Mike Dean's time in the spotlight should be applauded not ridiculed
Criticism of much-maligned arbiter is unjust
The first player to score a goal in a Premier League match refereed by Mike Dean was Gerry Taggart. The first player Dean waved on as a substitute in his extraordinary career as a top-flight ref was Stan Collymore and the first of his 102 Prem dismissals was Nolberto Solano.
In other words, Dean has been at it a long time, and in the wake of his 500th Premier League game in charge at the Emirates on Saturday it is high time he was acknowledged as Britain’s greatest ever sporting official.
Forget Harold Bird, forget Howard Webb, forget, er, Alan Mills, Dean is the king of them all, a superb operator who has given tremendous service to English football yet has had to deal with derision, disrespect and abuse throughout his brilliant career.
Nothing exemplifies the way completely wrong opinions can form, gain traction and then go unquestioned than the general attitude towards Dean, who officiates boldly, accurately and decisively despite having been constantly subjected to absurdly unjust ridicule and criticism for more than 20 years as a top-level arbiter.
It’s pathetic. The main line of attack on him takes the form of the well-established catchphrase “it’s all about him”. This stems from his sometimes flamboyant signalling of decisions, which is mystifyingly construed as an attempt by him to grab the limelight rather than what it actually is, which is a way of ensuring everyone understands as clearly as possible that he has stopped play or indeed waved play on, something he has done cleverly down the years in a way that has often enabled teams who have been fouled to go on and score when they might not have done if they had been awarded a free kick instead.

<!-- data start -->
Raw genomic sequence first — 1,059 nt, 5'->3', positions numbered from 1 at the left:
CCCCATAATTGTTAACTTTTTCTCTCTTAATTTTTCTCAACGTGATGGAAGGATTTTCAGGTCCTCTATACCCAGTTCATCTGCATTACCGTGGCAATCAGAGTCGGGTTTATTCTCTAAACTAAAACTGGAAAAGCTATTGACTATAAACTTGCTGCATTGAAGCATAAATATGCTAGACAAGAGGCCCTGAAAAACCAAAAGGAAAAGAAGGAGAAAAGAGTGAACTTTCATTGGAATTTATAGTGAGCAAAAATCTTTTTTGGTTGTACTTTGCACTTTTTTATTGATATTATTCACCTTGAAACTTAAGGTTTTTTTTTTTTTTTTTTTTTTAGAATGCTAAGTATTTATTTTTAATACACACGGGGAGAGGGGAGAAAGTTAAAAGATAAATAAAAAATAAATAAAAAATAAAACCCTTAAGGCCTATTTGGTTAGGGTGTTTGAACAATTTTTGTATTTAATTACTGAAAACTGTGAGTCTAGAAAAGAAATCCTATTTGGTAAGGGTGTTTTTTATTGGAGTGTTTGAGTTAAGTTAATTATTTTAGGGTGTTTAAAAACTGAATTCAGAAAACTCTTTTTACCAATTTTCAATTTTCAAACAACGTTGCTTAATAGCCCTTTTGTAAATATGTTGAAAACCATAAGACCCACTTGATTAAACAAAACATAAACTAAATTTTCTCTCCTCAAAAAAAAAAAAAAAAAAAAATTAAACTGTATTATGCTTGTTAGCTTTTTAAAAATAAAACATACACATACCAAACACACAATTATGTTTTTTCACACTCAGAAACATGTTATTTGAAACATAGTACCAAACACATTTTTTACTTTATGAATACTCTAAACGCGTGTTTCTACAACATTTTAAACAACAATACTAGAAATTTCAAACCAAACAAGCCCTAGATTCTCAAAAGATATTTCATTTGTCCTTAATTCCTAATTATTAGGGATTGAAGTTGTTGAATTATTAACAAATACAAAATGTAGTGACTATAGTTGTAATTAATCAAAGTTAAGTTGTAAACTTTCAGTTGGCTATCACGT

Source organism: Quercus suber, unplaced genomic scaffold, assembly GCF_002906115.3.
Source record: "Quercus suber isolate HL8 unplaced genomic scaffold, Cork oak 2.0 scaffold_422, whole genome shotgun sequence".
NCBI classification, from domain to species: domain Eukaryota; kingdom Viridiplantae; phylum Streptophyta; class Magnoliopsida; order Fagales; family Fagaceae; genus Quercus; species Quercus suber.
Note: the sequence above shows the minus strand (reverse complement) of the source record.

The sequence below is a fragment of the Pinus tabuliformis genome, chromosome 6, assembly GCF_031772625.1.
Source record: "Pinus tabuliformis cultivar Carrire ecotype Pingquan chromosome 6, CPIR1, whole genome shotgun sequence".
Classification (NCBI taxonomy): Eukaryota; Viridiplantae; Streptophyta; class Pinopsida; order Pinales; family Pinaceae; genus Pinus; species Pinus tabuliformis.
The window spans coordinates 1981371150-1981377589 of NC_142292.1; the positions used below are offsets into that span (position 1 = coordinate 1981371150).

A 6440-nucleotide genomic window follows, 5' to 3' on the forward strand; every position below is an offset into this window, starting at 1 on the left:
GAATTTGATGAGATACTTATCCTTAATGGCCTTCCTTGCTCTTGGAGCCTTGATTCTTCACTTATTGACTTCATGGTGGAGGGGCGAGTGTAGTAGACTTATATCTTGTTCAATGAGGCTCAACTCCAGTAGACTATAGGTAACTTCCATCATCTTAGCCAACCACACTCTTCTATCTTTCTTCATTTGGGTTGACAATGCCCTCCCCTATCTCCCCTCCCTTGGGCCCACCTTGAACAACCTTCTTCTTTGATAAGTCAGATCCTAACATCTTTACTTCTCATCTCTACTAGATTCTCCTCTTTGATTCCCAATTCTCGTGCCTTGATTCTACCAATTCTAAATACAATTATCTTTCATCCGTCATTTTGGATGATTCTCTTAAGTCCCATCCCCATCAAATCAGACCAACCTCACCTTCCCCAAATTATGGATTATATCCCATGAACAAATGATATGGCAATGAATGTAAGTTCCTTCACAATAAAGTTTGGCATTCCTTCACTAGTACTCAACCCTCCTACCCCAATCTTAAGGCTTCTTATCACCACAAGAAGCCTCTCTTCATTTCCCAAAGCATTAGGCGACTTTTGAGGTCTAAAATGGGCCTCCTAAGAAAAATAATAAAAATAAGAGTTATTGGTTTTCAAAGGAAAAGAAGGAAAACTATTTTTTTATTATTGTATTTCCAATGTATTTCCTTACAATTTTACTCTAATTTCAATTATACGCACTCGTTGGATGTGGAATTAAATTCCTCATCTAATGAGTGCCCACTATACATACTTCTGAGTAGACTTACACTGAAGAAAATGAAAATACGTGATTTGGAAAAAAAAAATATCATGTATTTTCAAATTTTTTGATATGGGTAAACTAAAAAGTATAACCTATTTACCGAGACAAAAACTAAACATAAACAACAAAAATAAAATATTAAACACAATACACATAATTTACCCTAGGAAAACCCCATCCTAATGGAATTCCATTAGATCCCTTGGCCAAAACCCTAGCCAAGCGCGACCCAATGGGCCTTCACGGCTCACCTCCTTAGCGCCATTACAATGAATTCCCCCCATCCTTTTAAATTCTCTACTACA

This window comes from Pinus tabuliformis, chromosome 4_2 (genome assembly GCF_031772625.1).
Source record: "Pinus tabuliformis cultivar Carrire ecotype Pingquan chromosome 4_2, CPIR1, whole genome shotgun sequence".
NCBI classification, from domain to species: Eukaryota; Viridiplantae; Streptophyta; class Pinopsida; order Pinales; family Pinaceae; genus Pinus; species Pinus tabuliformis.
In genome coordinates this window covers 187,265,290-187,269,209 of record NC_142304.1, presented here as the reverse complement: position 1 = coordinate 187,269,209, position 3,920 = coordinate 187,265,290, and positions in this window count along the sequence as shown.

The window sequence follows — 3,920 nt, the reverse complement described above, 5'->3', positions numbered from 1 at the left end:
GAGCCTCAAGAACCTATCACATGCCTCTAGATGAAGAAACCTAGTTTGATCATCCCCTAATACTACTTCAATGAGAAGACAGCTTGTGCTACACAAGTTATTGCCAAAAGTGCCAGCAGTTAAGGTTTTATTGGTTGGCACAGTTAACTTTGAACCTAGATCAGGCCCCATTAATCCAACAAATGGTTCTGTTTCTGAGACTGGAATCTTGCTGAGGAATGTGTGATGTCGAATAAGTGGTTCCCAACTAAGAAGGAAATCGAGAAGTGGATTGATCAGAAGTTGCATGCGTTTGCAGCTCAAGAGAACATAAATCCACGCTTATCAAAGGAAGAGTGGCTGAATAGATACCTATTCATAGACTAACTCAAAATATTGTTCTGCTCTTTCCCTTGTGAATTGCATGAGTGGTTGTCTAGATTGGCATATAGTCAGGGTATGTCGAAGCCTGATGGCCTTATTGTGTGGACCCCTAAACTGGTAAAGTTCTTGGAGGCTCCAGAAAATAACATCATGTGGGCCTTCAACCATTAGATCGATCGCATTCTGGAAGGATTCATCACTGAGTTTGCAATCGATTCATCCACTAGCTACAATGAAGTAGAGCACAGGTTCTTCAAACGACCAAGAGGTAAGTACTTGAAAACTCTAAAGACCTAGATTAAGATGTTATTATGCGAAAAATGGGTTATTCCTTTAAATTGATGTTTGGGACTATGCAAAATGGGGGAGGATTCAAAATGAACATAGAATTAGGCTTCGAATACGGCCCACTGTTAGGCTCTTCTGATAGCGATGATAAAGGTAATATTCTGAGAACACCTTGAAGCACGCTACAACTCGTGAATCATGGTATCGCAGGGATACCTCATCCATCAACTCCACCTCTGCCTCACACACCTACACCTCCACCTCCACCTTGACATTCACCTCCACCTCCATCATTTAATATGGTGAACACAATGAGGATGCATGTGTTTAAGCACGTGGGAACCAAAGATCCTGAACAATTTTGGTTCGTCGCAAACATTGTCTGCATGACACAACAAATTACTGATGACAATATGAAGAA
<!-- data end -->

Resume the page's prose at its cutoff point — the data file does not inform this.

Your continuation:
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Trawling through the replies to some of the tweets reporting Dean’s milestone was a dismal experience, with fool after fool posting their mindless negativity about him and only the occasional sensible person pointing out what an asset to English game he has been.
Throughout Dean’s career, referee numbers at amateur level have plummeted alarmingly, due partly to the diminishing popularity of 11-a-side park football but mostly because of the soaring levels of verbal and physical abuse refs are enduring.
And despite worthy initiatives such as the Respect campaign we still see officials routinely slagged off on Premier League pitches, the latest appalling example being Manchester United players swarming around Craig Pawson at Anfield on Sunday after he had correctly allowed a Liverpool goal to stand (it was subsequently, wrongly, chalked off by the VAR but we won’t go there).
Pawson commendably stood his ground and booked David De Gea, who was lucky to be rescued by the video ref, but it struck me at the time that you rarely see Dean attract such wrath from players, which is a mark of the respect they show him.
This, I suspect, is largely because they know he will not stand for any of their nonsense. Whenever there is a new directive to refs he is the one official who is guaranteed to implement it at all times, however unpopular that makes him with managers, fans or TV pundits.
Dean does come with the odd quirk that might offend those who want their officials to be as unobtrusive as possible, which is perfectly understandable. But the occasional contortion of his rubbery face is a small price to pay for more than two decades of outstanding refereeing and hopefully before the last spell of injury time is blown on his wonderful career people will stop gormlessly perpetuating the myth that he is just a talentless attention-seeker and appreciate him for the outstanding referee he has been for such an extraordinarily long time.
Non-runner refund option would be a welcome addition
Seven weeks (as opposed to 49 sleeps please) from now it will be the third day of the Cheltenham Festival and I suspect I am not the only person with a far less elaborate ante-post garden than usual at this stage of the jumps season.